It is expected that our readers will be more interested in the circumstances which the Commissioner had to consider, rather than in the finer issues of the judicial review proceedings.
The Commissioner looked to the factors identified in her public ruling appertaining to the exercise of the discretion and concluded the basic well-known preconditions to exercise of her de-grouping discretion were not met. Her delegate:
“… was not satisfied that there is not a continuous course of active and significant relationship, in a business or commercial sense, between the carrying on of … [Scott and Bird’s business as SMSF trustees] and the carrying on of the businesses conducted by … [other group members] and that the connections which do exist are no more than casual, irregular or occasional occurrences.”
The circumstances included commonly encountered features relating ownership and control, and shared accountants. However, close attention needs to be given to matters such as the Commissioner’s conclusions in respect of the level of the practical involvement of Scott and Bird in overall group activities; the Commissioner’s findings on the extent of commercial interaction, such as loans and investments, between the SMSF and other group entities; and the Commissioner’s findings of the extent to which the interaction encompassed non-arm’s length non-commercial transactions.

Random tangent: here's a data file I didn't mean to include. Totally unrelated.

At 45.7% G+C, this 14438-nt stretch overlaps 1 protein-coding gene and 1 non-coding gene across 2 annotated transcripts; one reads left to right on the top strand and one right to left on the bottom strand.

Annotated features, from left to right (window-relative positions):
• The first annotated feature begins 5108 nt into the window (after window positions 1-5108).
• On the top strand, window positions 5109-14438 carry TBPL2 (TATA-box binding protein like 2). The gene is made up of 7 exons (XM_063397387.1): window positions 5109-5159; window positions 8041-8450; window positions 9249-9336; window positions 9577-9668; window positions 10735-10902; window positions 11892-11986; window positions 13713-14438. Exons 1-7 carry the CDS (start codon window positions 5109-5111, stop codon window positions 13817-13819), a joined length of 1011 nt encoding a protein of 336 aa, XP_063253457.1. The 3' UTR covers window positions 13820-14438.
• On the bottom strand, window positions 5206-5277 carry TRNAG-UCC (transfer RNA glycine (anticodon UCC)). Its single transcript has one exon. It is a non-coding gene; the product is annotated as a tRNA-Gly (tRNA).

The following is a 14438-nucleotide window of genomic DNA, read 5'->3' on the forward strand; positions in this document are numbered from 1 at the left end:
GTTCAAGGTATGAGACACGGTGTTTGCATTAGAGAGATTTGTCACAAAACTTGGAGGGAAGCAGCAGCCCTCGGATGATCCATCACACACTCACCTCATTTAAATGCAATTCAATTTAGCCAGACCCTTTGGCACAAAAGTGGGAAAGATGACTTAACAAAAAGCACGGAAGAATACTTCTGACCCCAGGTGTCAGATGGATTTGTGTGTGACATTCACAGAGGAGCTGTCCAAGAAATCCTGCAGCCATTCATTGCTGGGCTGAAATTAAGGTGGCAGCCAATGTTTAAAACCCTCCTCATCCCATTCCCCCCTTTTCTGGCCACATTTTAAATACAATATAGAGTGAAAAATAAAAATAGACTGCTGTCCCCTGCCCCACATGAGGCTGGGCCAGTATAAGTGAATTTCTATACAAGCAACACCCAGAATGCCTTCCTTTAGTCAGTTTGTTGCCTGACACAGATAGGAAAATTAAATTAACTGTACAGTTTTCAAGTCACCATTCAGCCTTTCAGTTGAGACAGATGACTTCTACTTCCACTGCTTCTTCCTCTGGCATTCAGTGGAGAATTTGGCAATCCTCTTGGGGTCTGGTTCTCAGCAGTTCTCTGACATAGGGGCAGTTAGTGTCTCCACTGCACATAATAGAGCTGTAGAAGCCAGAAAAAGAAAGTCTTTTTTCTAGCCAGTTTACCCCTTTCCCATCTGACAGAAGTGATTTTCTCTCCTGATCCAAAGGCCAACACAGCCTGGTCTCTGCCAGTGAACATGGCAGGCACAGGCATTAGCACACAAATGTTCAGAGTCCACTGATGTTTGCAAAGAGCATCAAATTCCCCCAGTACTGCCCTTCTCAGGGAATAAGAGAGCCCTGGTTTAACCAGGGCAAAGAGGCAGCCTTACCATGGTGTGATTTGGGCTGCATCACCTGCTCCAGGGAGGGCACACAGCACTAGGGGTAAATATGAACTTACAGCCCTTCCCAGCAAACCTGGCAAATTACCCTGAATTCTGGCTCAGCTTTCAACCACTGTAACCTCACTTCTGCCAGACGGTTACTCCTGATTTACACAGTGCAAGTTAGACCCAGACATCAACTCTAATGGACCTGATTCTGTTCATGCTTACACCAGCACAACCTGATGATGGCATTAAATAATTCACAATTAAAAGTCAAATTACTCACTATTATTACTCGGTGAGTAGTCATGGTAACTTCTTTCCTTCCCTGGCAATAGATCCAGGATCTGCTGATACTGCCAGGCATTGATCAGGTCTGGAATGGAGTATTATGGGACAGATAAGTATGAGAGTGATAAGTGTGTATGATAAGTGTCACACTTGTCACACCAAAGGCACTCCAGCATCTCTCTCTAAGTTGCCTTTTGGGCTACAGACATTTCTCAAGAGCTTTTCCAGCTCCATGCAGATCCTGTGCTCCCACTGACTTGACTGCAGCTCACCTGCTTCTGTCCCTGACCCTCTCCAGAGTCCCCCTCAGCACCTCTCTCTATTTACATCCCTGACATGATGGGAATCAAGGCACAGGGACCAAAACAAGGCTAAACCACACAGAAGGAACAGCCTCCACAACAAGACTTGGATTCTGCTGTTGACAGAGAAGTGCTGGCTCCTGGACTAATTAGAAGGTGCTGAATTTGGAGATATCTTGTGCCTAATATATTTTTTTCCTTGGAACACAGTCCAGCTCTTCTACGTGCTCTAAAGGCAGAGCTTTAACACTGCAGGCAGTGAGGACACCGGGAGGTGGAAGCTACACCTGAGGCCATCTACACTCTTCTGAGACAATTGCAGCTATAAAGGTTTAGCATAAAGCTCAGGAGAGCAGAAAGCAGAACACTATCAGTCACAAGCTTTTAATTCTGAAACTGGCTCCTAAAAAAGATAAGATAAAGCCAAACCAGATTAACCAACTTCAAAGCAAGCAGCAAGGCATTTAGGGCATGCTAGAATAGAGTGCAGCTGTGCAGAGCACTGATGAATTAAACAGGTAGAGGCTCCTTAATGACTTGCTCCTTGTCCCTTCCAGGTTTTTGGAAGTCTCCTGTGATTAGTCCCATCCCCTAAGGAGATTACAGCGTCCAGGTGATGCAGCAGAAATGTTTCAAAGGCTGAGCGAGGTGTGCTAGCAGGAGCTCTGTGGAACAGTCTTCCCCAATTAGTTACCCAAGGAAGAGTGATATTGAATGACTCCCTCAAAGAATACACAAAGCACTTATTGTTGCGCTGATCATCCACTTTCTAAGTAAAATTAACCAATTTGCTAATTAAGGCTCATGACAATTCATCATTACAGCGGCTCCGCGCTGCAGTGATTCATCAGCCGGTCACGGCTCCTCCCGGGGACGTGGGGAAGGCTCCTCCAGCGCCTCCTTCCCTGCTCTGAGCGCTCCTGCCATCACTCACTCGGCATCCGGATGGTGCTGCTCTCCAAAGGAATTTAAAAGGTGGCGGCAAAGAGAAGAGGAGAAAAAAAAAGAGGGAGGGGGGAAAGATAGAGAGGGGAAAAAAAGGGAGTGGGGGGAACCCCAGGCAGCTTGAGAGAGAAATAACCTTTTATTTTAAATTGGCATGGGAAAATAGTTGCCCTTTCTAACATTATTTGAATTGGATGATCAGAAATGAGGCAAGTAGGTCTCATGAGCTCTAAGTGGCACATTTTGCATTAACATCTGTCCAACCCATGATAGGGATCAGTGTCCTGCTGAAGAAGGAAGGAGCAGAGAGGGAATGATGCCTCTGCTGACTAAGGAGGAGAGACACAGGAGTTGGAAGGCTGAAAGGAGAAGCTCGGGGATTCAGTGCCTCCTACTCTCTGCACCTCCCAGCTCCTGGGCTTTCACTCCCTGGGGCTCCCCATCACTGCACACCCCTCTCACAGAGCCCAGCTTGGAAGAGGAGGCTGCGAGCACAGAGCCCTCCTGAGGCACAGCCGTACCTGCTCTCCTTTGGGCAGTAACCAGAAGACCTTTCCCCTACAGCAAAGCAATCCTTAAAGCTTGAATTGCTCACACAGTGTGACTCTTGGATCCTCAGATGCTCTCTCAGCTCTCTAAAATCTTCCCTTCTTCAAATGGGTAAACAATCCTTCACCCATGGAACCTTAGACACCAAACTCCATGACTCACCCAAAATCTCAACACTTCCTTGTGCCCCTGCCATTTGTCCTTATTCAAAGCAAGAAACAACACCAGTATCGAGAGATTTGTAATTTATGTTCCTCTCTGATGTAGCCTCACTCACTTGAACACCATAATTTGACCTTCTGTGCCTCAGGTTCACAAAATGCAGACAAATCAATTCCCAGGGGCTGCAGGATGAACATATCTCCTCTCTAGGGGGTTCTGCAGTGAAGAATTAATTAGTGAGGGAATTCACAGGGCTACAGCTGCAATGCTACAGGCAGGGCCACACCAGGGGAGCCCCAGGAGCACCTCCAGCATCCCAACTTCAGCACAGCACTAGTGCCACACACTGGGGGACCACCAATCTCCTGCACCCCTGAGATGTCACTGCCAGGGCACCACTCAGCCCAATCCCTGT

In relation to refusal to de-group the custodian trustee, Can Barz Pty Ltd, the Commissioner largely looked to the features of the relevant trust that were inherent in its custodian character.
Things To Do
Pending the outcome of the appeal in the garnishee proceedings, matters for consideration include:
whether it might be preferable to use a corporate SMSF trustee rather than individuals as SMSF trustees; and
the implications of the Scott and Bird litigation for positioning an SMSF (and any associated custodian trust) so that the prospect of a favourable exercise of the Commissioner’s de-grouping discretion is enhanced and, more generally, the risks of being grouped are minimised.
There is also a broader PRT issue arising out of commercial structures apart from an SMSF itself. You may like to consider the implications for an SMSF of the bankruptcy of individuals who are the SMSF trustees or directors of the SMSF corporate trustee, where commercial structures apart from the SMSF expose those individuals to PRT liability and the associated risk of bankruptcy.
This article was prepared by Michael Doran and Andrew Orange. If you have any questions, or wish to seek advice on matters referred to in this article, we can be contacted on (03) 8662 3200 or email@example.com